Neurocognitive Function in Patients Undergoing Coronary Artery Bypass Graft Surgery With Cardiopulmonary Bypass: The Effect of Two Different Rewarming Strategies

Published:September 25, 2008DOI:


      Hypothermia followed by rewarming during cardiopulmonary bypass can lead to cerebral hyperthermia, which has been implicated as 1 of the causes for postoperative deterioration in neurocognitive function in patients undergoing coronary revascularization. Hence, the authors studied the effects of 2 different rewarming strategies on postoperative neurocognitive function in adult patients undergoing coronary artery bypass graft surgery with the aid of cardiopulmonary bypass.


      This was a randomized clinical trial.


      A cardiothoracic center of a tertiary level referral, teaching hospital.


      A total of 80 adult patients aged 45 to 70 years undergoing elective primary isolated coronary artery bypass graft surgery with cardiopulmonary bypass under moderate hypothermia at 30°C were included in this study.


      The patients were randomly allocated into 2 groups of 40 each. In group A, patients were rewarmed to a nasopharyngeal temperature of 37°C; whereas, in group B, patients were rewarmed to a nasopharyngeal temperature of 33°C before weaning off bypass. The anesthetic and bypass management were standardized for both groups.


      All patients were assessed for neurocognitive function preoperatively and on the fifth postoperative day using the Post Graduate Institute Memory Scale. The amount of blood loss and need for blood and blood product transfusion postoperatively, the need for pacing, increased inotrope or vasodilator use, and time to extubation were also noted. Serum S100β levels were measured after anesthetic induction and at 24 hours postoperatively. The jugular venous oxygen saturation and oxygen tension were noted at 30°C and at the end of full rewarming (ie, at 37°C or 33°C, respectively, in the 2 groups).


      There was a significant deterioration in neurocognitive function postoperatively as compared with preoperative function in patients of group A (37°C). This was associated with higher S100β levels 24 hours postoperatively in group A (37°C) compared with group B (33°C) patients. Also, there was a significant decrease in jugular venous oxygen saturation in group A (37°C) as compared with group B (33°C) at the end of rewarming. The time to extubation was longer in group B (33°C). No significant differences were noted in the amount of postoperative blood loss, blood and blood product use, inotrope or vasodilator use, and the need for pacing.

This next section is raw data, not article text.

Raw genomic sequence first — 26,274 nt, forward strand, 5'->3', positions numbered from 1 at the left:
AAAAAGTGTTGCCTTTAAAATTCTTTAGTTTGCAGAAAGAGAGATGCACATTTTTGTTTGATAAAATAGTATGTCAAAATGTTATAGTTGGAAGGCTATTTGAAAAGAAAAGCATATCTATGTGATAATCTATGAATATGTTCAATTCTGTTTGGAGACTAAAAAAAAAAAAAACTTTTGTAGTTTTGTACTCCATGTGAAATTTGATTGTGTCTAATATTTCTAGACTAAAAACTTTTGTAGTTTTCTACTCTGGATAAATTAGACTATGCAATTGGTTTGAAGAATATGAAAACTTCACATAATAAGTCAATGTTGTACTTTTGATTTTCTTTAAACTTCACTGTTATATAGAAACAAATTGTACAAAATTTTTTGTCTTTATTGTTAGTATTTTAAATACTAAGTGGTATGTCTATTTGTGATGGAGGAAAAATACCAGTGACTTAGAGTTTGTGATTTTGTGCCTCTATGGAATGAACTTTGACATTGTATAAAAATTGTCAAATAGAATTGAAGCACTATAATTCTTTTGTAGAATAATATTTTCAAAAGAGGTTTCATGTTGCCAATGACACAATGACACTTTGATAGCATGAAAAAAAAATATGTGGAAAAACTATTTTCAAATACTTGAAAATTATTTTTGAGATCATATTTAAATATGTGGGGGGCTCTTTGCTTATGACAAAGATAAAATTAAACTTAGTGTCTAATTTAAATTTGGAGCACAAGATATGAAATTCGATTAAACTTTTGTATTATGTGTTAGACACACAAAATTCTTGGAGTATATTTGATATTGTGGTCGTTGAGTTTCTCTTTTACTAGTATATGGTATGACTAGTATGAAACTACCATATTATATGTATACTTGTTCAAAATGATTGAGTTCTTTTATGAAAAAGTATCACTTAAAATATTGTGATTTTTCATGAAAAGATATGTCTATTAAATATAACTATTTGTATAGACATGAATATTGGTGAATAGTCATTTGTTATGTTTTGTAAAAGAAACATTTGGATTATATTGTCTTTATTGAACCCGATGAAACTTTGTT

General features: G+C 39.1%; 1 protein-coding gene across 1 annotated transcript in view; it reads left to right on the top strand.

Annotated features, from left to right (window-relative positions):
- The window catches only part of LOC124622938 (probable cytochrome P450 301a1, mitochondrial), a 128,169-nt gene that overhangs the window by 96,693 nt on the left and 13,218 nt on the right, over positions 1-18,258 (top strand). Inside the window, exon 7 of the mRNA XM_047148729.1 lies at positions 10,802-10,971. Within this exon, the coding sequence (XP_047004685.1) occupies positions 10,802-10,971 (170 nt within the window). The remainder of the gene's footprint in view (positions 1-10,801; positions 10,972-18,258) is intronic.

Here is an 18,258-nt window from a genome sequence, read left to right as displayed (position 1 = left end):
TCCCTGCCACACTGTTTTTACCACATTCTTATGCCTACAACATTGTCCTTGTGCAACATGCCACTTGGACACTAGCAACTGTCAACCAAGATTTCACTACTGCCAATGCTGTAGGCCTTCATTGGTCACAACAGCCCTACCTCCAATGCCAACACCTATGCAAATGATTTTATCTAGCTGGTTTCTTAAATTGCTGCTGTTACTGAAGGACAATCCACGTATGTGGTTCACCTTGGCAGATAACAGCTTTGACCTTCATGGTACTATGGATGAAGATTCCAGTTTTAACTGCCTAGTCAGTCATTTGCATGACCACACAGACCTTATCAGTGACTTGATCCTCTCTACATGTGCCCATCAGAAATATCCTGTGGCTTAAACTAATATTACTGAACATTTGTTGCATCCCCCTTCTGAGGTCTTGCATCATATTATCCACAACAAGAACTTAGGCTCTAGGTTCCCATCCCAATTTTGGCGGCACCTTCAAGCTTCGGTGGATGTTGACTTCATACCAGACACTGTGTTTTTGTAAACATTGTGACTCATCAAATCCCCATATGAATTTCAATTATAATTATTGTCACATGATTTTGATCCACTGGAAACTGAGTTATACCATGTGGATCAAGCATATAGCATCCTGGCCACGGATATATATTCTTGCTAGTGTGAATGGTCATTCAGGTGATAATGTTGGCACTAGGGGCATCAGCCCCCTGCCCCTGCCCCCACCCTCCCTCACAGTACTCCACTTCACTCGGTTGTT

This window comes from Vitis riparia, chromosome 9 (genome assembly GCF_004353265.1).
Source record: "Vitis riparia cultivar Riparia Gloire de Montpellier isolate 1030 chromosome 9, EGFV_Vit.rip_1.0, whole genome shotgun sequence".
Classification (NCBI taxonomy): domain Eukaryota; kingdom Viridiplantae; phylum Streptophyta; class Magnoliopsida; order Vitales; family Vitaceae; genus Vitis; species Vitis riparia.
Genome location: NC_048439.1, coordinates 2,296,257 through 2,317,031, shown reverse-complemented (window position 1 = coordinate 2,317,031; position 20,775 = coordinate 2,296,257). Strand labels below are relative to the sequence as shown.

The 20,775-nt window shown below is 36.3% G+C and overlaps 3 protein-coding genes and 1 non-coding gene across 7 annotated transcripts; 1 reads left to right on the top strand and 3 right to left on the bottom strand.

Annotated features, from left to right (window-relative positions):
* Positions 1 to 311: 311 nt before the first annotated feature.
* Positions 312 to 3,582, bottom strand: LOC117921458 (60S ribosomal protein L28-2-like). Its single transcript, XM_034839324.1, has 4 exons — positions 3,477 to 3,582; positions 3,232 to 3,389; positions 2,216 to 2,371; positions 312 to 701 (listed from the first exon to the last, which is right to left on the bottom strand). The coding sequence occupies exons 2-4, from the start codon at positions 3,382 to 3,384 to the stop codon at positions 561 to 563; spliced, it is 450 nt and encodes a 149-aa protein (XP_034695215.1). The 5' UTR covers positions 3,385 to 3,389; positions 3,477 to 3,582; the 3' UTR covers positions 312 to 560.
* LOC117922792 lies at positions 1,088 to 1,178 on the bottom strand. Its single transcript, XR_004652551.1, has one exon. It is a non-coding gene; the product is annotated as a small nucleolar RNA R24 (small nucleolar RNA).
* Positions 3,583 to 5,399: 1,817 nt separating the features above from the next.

Weaning from CPB at 33°C may be a simple and useful strategy to lower the postoperative impairment of neurocognitive function and may be used as a tool to decrease morbidity after coronary revascularization.

      Key Words

      To read this article in full you will need to make a payment

      Purchase one-time access:

      Academic & Personal: 24 hour online accessCorporate R&D Professionals: 24 hour online access
      One-time access price info
      • For academic or personal research use, select 'Academic and Personal'
      • For corporate R&D use, select 'Corporate R&D Professionals'


      Subscribe to Journal of Cardiothoracic and Vascular Anesthesia
      Already a print subscriber? Claim online access
      Already an online subscriber? Sign in
      Institutional Access: Sign in to ScienceDirect


        • Grocott H.P.
        • Mackensen G.B.
        • Grigore A.M.
        • et al.
        Postoperative hyperthermia is associated with cognitive dysfunction after coronary artery bypass graft surgery.
        Stroke. 2002; 33: 537-541
        • Mclean R.F.
        • Wong M.D.
        • Naylor C.D.
        • et al.
        Cardiopulmonary bypass, temperature and central nervous system dysfunction.
        Circulation. 1994; 90 (II-250-II-55)
        • Croughwell N.D.
        • Frasco P.
        • Blumenthal J.A.
        • et al.
        Warming during cardiopulmonary bypass is associated with jugular bulb desaturation.
        Ann Thorac Surg. 1992; 53: 827-832
        • Nakajima T.
        • Kuro M.
        • Hayashi Y.
        • et al.
        Clinical evaluation of cerebral oxygen balance during cardiopulmonary bypass: Online continuous monitoring of jugular venous oxygen saturation.
        Anesth Analg. 1992; 74: 630-635
        • Westaby S.
        • Andrew J.P.
        • Blomquist S.
        • et al.
        Serum s100β protein: A potential marker for cerebral events during CPB.